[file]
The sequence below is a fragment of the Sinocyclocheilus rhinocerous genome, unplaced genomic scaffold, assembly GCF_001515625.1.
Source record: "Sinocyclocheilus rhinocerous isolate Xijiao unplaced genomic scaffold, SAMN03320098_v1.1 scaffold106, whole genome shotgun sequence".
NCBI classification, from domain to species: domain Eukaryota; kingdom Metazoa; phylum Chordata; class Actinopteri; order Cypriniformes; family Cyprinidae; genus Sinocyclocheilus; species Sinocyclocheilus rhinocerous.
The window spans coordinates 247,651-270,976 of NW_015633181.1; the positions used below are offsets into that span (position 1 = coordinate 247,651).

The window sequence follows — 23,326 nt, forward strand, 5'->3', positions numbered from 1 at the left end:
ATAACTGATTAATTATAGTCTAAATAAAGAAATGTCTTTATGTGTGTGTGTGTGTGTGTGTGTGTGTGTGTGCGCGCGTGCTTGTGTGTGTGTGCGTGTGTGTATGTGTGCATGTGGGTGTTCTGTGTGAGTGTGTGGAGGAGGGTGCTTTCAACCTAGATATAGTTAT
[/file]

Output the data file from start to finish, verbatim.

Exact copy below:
The sequence below is a fragment of the Sinocyclocheilus rhinocerous genome, unplaced genomic scaffold, assembly GCF_001515625.1.
Source record: "Sinocyclocheilus rhinocerous isolate Xijiao unplaced genomic scaffold, SAMN03320098_v1.1 scaffold106, whole genome shotgun sequence".
NCBI classification, from domain to species: domain Eukaryota; kingdom Metazoa; phylum Chordata; class Actinopteri; order Cypriniformes; family Cyprinidae; genus Sinocyclocheilus; species Sinocyclocheilus rhinocerous.
The window spans coordinates 247,651-270,976 of NW_015633181.1; the positions used below are offsets into that span (position 1 = coordinate 247,651).

The window sequence follows — 23,326 nt, forward strand, 5'->3', positions numbered from 1 at the left end:
ATAACTGATTAATTATAGTCTAAATAAAGAAATGTCTTTATGTGTGTGTGTGTGTGTGTGTGTGTGTGTGTGCGCGCGTGCTTGTGTGTGTGTGCGTGTGTGTATGTGTGCATGTGGGTGTTCTGTGTGAGTGTGTGGAGGAGGGTGCTTTCAACCTAGATATAGTTAT